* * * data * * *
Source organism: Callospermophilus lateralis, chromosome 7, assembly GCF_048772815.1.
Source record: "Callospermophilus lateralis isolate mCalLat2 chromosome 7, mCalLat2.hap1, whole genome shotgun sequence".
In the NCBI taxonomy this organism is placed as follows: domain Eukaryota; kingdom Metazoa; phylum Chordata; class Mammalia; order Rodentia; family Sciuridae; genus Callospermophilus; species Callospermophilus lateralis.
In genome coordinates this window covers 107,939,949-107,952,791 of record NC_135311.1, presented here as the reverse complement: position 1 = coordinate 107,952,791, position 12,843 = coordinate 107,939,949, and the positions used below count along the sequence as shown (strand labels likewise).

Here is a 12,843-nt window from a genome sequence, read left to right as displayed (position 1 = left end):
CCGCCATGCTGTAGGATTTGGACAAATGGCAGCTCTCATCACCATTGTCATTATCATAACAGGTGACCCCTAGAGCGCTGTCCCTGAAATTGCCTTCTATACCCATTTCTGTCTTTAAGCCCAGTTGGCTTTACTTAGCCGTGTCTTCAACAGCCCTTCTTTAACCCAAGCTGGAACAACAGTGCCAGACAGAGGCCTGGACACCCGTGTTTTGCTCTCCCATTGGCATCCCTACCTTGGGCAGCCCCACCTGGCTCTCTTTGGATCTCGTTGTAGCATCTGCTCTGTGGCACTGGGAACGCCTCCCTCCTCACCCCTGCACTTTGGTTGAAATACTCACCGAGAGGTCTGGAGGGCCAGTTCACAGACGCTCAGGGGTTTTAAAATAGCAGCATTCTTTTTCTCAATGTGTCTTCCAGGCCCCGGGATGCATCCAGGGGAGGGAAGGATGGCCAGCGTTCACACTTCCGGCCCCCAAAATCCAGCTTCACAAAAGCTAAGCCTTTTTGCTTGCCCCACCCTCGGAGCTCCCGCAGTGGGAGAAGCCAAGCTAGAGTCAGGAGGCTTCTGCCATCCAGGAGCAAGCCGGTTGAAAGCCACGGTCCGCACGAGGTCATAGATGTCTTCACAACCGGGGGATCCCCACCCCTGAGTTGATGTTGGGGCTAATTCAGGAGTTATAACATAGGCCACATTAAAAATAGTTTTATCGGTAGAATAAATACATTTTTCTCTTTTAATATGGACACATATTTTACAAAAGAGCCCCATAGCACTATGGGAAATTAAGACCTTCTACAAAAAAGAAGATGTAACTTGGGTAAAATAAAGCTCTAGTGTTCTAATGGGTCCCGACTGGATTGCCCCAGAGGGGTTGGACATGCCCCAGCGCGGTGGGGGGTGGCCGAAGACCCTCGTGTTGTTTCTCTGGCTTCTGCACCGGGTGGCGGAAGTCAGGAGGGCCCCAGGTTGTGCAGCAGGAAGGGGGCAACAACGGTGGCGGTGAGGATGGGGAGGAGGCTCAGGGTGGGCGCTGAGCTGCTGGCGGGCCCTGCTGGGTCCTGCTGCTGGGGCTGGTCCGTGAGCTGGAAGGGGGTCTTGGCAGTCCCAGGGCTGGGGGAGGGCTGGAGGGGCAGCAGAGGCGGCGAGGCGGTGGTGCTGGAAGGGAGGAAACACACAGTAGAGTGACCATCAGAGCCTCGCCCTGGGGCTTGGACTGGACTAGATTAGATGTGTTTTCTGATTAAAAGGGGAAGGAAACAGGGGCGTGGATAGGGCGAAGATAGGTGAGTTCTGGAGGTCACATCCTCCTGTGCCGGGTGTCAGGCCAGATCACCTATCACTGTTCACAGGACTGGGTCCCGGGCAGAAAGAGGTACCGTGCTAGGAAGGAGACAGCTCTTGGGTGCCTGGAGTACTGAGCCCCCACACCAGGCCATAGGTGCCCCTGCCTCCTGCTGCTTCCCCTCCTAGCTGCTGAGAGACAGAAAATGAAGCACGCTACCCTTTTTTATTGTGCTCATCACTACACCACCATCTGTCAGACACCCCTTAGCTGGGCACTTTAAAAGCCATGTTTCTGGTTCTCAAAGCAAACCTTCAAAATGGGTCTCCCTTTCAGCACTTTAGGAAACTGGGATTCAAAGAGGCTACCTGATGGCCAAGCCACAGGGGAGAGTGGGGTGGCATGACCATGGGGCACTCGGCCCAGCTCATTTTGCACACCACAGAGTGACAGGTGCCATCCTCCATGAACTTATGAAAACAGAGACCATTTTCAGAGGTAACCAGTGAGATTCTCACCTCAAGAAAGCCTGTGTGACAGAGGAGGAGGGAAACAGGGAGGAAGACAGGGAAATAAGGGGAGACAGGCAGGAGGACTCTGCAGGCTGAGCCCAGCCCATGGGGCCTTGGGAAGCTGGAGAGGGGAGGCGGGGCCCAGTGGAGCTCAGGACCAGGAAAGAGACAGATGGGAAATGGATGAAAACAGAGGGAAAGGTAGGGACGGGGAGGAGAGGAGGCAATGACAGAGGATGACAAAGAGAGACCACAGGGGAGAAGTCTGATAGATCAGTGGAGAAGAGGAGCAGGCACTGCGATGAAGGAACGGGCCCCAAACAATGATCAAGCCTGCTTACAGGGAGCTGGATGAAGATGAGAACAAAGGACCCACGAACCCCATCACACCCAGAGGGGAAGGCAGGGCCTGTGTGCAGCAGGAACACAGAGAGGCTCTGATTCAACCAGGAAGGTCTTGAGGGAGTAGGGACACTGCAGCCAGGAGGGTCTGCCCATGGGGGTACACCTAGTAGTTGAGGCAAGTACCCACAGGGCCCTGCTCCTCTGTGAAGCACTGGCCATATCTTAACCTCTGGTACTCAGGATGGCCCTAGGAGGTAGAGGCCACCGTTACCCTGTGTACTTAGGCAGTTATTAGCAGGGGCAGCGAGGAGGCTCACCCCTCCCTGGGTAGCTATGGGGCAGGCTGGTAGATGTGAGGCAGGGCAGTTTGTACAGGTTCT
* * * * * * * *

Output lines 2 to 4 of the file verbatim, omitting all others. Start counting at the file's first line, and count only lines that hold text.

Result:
Source record: "Callospermophilus lateralis isolate mCalLat2 chromosome 7, mCalLat2.hap1, whole genome shotgun sequence".
In the NCBI taxonomy this organism is placed as follows: domain Eukaryota; kingdom Metazoa; phylum Chordata; class Mammalia; order Rodentia; family Sciuridae; genus Callospermophilus; species Callospermophilus lateralis.
In genome coordinates this window covers 107,939,949-107,952,791 of record NC_135311.1, presented here as the reverse complement: position 1 = coordinate 107,952,791, position 12,843 = coordinate 107,939,949, and the positions used below count along the sequence as shown (strand labels likewise).